Archaeologists have uncovered missing 300-year-old Swedish battleships that were intentionally scuttled outside the coastal town of Strömstad.
The boats were sunk during the Great Northern War when Russia’s Peter the Great triumphed over Sweden.
In order to prevent Denmark, allied with Russia, from entering the port city of Strömstad on the coast near Norway, Sweden opened fire on its own fleet, scuttling about 20 ships and barges in order to keep them out of Danish hands.
Now professor Thomas Bergstrand, an historian and archaeologist at the Museum of Bohuslän in Uddevlla, has found those ships and have begun mapping them at the bottom of the seabed.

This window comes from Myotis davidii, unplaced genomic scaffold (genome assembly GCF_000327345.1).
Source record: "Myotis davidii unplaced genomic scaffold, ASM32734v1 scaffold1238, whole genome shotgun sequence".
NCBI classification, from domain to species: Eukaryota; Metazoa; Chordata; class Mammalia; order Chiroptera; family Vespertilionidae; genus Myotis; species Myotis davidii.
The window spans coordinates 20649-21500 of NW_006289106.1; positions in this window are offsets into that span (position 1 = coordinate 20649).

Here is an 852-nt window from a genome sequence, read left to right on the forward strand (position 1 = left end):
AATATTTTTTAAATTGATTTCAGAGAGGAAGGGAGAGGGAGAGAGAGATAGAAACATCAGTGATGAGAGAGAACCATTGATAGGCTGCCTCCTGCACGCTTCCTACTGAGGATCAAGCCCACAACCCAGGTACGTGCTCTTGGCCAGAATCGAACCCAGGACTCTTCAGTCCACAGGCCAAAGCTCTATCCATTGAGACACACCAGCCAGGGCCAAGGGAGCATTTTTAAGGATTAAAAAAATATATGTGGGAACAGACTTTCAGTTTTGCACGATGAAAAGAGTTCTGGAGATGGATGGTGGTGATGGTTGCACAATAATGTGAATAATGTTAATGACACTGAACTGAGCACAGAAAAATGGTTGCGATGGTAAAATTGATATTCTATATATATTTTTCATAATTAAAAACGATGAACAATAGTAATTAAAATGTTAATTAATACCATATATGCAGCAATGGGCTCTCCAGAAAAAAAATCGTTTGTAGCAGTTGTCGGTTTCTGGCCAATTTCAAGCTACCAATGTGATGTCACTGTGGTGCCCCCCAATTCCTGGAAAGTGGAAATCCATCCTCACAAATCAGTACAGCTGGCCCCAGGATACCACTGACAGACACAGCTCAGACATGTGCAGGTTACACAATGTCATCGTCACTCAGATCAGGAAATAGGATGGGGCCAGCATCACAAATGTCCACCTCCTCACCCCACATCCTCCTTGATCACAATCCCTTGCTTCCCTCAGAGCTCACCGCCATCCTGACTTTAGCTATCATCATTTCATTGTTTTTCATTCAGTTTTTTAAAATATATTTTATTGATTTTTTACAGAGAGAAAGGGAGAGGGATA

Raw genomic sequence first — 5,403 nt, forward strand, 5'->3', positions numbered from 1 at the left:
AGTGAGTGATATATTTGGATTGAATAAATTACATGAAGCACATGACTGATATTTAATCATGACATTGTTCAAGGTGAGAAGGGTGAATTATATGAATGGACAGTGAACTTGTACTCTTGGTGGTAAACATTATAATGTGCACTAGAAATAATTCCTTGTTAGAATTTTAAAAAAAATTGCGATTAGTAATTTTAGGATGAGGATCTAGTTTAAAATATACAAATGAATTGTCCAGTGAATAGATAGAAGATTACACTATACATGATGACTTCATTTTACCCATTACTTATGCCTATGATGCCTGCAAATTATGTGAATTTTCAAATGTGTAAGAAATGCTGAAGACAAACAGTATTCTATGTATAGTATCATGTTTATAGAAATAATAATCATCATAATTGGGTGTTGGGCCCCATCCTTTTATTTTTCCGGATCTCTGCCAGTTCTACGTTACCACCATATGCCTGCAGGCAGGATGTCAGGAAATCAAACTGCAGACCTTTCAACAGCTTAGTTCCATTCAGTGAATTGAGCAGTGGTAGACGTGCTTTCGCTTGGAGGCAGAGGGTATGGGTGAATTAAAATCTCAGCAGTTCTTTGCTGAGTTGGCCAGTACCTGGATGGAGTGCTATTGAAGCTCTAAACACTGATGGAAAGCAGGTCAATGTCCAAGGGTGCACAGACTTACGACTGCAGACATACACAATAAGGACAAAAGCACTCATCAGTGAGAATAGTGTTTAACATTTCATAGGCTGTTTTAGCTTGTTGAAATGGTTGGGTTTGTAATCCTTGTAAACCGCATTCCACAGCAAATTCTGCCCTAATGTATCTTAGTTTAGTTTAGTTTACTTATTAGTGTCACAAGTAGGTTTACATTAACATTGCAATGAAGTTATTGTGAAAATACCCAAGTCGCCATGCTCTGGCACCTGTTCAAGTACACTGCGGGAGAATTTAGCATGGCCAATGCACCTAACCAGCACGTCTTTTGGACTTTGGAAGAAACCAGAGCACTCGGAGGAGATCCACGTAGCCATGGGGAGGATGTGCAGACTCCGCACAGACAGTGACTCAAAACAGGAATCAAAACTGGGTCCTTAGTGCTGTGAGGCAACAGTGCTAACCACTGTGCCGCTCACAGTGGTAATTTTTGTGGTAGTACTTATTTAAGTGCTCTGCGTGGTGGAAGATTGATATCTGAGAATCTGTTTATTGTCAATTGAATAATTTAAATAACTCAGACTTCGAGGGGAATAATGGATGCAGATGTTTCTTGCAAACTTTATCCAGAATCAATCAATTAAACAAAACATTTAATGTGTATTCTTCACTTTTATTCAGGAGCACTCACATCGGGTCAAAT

As early as the 1880s divers found the wreck and even managed to haul up materials that were ultimately sold as scrap. But only now have scientist begun using sonar to successfully map the greater wreck area.
Related stories from around the North:
Canada: Canada to launch new search for Arctic shipwreck, CBC News
Finland: WWF Finland concerned about oil leak from shipwreck in Baltic Sea, Yle News
Norway: Norway returns Inuit artifacts to Arctic Canadian community, CBC News
United States: IDs made in 1952 Alaska plane crash, Alaska Dispatch